• SCDNR aquaculture game fish retail licensees
    • Private pond owners selling less than $2,500 in product annually.

Importing Fish Species

  • Native Species Requirement: It is unlawful to possess, import, or sell any fish species that is not native to South Carolina waters without obtaining a permit from the SCDNR.
  • Grass Carp: Sterile grass carp, often used for vegetation control, may only be sold, purchased, or possessed under a permit issued by the SCDNR.

Prohibited Practices in South Carolina

To ensure the preservation of aquatic ecosystems and the sustainable management of fish populations, South Carolina enforces strict regulations regarding prohibited practices. Here are the key guidelines:

Fishing Methods

  • Explosives, Electrical Devices, Poison: It is illegal to take game or nongame fish using explosives, electrical devices, poison, or similar means. These destructive methods are strictly prohibited to safeguard fish populations and their habitats.

Aquatic Species Release

  • Intentional Release: Except for bait lost during fishing activities and fish released back into their original waters, it is unlawful to intentionally release any aquatic species, including bait, into South Carolina waters without a permit from the South Carolina Department of Natural Resources (SCDNR). This regulation aims to prevent the introduction of invasive species and maintain the ecological balance of native aquatic environments.

Freshwater Mussels

  • Protection: Native freshwater mussels are protected species in South Carolina and cannot be taken without a permit from the SCDNR. An exception is made for Asian clams, also known as Corbicula. Individuals seeking to harvest freshwater mussels must obtain a permit from the Freshwater Fisheries Section.

Grass Carp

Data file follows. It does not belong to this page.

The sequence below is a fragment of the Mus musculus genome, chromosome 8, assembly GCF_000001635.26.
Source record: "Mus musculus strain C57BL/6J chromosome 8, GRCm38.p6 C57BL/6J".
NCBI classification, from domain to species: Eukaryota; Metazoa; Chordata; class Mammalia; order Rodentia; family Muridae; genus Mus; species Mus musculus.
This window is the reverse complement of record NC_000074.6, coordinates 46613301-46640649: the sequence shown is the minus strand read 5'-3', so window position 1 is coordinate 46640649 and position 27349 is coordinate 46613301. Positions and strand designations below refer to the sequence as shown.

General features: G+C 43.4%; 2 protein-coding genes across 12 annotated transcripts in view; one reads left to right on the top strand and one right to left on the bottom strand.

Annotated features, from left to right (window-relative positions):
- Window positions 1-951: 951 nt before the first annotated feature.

• Preservation: It is unlawful to take, harm, or kill grass carp from public waters in South Carolina. Any grass carp inadvertently caught must be promptly returned to the water unharmed to ensure the preservation of this species.

Nonindigenous Fish as Bait

  • Restriction: Using nonindigenous fish as bait in waters where they are not established is prohibited, except for specific minnow species such as fathead minnows, golden shiners, and goldfish, including 'black salties.' This regulation helps prevent the introduction of nonnative species and protects native fish populations.

Blue Crabs

  • Retention Prohibition: Retaining blue crabs caught in freshwater bodies within the state is strictly prohibited. Any blue crabs captured must be promptly released back into the water to maintain ecosystem health and species diversity.

Game Zone 1 Regulations

  • Non-game Devices: The use of non-game devices is not permitted in Game Zone 1, as outlined by South Carolina's wildlife management regulations.


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The legal advice provided on Wild Advisor Pro is intended as a summary of the hunting, camping, hiking, and fishing laws and regulations and does not constitute legal language or professional advice. We make every effort to ensure the information is accurate and up to date, but it should not be relied upon as legal authority. For the most current and comprehensive explanation of the laws and regulations, please consult the official government websites or a qualified legal professional. Wild Advisor Pro is not responsible for any misunderstandings or misinterpretations of the information presented and shall not be held liable for any losses, damages, or legal disputes arising from the use of this summary information. Always check with the appropriate governmental authorities for the latest information regarding outdoor regulations and compliance.